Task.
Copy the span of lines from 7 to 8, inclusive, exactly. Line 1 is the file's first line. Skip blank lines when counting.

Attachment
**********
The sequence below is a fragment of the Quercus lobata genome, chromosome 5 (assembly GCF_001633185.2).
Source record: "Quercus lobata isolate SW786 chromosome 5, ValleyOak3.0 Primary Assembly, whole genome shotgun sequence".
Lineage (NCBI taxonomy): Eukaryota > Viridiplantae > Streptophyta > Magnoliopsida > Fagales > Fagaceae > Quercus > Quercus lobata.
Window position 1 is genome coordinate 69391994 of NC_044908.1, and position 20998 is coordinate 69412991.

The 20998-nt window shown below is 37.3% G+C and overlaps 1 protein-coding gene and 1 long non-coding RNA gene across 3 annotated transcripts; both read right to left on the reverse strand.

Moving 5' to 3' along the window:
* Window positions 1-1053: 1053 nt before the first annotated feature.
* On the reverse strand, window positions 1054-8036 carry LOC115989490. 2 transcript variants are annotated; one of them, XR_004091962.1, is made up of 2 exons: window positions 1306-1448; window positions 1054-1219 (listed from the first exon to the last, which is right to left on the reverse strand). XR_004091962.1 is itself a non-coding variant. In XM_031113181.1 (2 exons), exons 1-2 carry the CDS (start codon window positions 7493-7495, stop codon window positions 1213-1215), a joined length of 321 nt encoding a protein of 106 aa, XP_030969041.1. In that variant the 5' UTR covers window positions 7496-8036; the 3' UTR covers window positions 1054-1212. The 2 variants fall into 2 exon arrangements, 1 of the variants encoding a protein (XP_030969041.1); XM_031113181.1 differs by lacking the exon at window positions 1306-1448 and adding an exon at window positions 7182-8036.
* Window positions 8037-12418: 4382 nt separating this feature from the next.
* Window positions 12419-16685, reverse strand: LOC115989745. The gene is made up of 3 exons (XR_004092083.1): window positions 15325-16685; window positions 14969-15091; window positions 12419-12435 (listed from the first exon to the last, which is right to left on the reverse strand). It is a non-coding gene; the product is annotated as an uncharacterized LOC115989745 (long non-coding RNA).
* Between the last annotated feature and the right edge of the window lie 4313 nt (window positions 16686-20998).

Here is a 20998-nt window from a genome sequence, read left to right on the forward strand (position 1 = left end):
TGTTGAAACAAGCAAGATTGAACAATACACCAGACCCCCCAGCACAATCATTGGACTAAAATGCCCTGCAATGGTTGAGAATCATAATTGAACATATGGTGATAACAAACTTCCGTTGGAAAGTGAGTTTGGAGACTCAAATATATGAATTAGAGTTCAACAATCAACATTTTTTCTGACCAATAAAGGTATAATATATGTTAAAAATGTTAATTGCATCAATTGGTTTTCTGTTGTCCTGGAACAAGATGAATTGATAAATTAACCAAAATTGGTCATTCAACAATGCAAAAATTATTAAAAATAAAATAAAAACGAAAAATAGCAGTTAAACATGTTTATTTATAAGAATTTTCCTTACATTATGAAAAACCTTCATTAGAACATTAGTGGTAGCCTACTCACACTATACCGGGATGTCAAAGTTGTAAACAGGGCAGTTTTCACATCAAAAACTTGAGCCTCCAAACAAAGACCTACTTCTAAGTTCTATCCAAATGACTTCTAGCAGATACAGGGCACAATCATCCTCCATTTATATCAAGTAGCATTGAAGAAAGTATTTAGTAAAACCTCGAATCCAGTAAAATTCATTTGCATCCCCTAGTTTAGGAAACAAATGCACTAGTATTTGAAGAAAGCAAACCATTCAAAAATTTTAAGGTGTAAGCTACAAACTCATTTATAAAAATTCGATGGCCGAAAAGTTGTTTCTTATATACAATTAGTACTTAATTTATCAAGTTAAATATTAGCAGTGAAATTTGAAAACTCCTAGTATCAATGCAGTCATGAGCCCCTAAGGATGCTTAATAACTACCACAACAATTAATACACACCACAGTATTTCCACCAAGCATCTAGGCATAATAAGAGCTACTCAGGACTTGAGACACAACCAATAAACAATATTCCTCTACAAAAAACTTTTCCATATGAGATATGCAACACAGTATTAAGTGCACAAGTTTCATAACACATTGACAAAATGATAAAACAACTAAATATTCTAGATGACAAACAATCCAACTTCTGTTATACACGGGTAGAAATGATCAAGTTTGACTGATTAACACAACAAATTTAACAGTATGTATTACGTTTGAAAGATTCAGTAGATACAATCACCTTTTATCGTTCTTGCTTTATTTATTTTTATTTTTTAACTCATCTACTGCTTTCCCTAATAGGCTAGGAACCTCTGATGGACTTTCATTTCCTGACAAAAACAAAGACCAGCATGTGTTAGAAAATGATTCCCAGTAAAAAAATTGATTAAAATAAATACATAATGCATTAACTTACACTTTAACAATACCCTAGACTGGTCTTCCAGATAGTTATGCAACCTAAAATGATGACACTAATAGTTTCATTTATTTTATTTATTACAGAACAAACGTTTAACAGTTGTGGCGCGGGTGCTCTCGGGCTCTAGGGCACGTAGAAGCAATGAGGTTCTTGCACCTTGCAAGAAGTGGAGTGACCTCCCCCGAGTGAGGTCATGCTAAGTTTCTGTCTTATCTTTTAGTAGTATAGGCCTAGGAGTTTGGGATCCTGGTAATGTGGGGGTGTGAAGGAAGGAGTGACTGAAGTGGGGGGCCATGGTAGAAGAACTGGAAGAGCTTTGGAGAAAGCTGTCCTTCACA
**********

* Window positions 1-1053: 1053 nt before the first annotated feature.
* On the reverse strand, window positions 1054-8036 carry LOC115989490. 2 transcript variants are annotated; one of them, XR_004091962.1, is made up of 2 exons: window positions 1306-1448; window positions 1054-1219 (listed from the first exon to the last, which is right to left on the reverse strand). XR_004091962.1 is itself a non-coding variant. In XM_031113181.1 (2 exons), exons 1-2 carry the CDS (start codon window positions 7493-7495, stop codon window positions 1213-1215), a joined length of 321 nt encoding a protein of 106 aa, XP_030969041.1. In that variant the 5' UTR covers window positions 7496-8036; the 3' UTR covers window positions 1054-1212. The 2 variants fall into 2 exon arrangements, 1 of the variants encoding a protein (XP_030969041.1); XM_031113181.1 differs by lacking the exon at window positions 1306-1448 and adding an exon at window positions 7182-8036.